(No More Cocktails) -- Five defendants at Gitmo have been given copies of DiFi's 500-plus page report on EITs to review in their cells, while a US military prosecutor predicted the findings will make the trial more transparent.
The lead defendant and suspected mastermind of the September 11 attacks, Khalid Shaikh Mohammed, was waterboarded 183 times though as learned last night on the Kelly File, the report counts each time water was poured, even though a session was actually the length of time he was on the board. KSM and the others were were also subjected to sleep deprivation, beatings, and being chained naked in their cells.
Army Brigadier General Mark Martins, the chief prosecutor, acknowledged that last week's release of the torture report gives the defense the advantage of seeing their long-running complaints about interrogations at CIA detention sites officially documented.
General Martins said it "increases the likelihood that more of the processes [in the case] will be open to the public and assures the accused will be able see and consult with defence counsel about certain information not previously available to them".
As frustrations mount about the delays in the military tribunal system, General Martins insisted the case will move forward. Although they are far from reaching a trial date, he said the prosecution team is committed "for however long this takes".
Some of the defendants, if not all, will probably try to use their EITs as a reason for leniency to spare their lives in the death penalty case, hoping to win some sympathy from a military jury. That campaign has already begun with James Connell, the lead attorney for defendant Dammar Baluchi, who the CIA claims gave useful information after being subjected to torture.
"The CIA and its defenders are using Mr al Baluchi as a scapegoat for its illegal and reprehensible use of torture", Mr Connell said. "The United States spent incredible amounts of money, energy, and American credibility, and now the CIA is pointing at Mr al Baluchi to justify its massive torture infrastructure."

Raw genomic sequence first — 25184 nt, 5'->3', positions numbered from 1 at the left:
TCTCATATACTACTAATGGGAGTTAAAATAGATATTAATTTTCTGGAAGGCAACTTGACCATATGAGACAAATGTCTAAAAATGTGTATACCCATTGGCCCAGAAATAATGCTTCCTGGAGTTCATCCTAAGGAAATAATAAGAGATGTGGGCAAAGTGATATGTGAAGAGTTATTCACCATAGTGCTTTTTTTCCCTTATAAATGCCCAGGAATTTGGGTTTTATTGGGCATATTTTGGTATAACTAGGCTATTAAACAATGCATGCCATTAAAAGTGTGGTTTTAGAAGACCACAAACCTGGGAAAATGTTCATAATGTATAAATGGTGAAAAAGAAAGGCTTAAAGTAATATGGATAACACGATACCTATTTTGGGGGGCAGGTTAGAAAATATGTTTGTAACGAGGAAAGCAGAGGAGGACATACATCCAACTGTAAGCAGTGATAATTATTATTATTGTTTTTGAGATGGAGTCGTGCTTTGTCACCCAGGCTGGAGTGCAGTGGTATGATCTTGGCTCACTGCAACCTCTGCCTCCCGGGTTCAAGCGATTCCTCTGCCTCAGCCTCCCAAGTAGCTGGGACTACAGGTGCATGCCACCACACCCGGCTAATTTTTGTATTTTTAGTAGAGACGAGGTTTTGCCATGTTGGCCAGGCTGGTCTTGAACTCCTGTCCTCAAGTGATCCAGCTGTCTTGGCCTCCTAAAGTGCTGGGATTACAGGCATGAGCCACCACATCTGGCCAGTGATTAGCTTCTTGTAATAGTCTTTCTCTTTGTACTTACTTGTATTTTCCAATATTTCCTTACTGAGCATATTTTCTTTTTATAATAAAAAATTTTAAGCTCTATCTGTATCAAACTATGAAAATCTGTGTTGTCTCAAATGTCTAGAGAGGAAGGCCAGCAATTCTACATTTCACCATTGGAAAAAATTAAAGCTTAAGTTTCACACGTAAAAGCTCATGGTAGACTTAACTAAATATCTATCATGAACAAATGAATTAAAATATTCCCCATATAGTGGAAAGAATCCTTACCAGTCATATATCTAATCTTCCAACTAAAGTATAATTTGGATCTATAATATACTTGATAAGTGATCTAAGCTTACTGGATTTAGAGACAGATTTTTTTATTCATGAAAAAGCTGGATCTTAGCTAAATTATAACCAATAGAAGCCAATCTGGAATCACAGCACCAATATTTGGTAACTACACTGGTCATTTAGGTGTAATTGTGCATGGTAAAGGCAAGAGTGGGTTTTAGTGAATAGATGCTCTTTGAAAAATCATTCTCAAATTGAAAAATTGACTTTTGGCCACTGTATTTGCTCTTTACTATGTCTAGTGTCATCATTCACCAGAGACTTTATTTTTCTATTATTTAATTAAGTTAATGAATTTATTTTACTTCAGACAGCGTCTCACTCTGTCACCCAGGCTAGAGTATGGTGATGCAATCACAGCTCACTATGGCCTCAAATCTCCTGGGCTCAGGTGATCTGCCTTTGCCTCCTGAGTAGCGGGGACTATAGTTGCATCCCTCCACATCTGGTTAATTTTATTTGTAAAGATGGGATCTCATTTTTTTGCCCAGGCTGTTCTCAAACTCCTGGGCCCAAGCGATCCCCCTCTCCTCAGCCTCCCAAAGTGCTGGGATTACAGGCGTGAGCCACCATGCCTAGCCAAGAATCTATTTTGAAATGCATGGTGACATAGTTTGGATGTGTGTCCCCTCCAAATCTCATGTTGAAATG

James Mitchell, a former US Air Force psychologist, spoke to VICE before being on the Kelly File lat night and defended the practices, saying that valuable intelligence was obtained. On The Kelly File, he said he was proud of the work he did because it saved lives.
"Yes, I waterboarded KSM," Dr Mitchell told VICE News, referring to Mohammed. "I was part of a larger team that waterboarded a small number of detainees," Dr Mitchell said in the interview posted on Monday.
Dr Mitchell and his former Air Force colleague, psychologist Bruce Jessen, were contracted by the CIA to devise "enhanced interrogation techniques" for al-Queda suspects captured after the September 11 attacks and held in secret prisons. They also played a crucial role in running and evaluating the interrogations despite having no previous experience as interrogators.
Dr Mitchell acknowledged "there were some abuses" at the "black sites" where prisoners were held. But he insisted he and Dr Jessen were among the unidentified interrogators referred to in the report who raised concerns when unauthorized techniques were used.
He said the waterboarding of Mohammed, which the report said occurred 183 times, was actually "83 pours [of water] that lasted between one to 10 seconds" each. The Senate report said the sessions evolved into a "series of near drownings."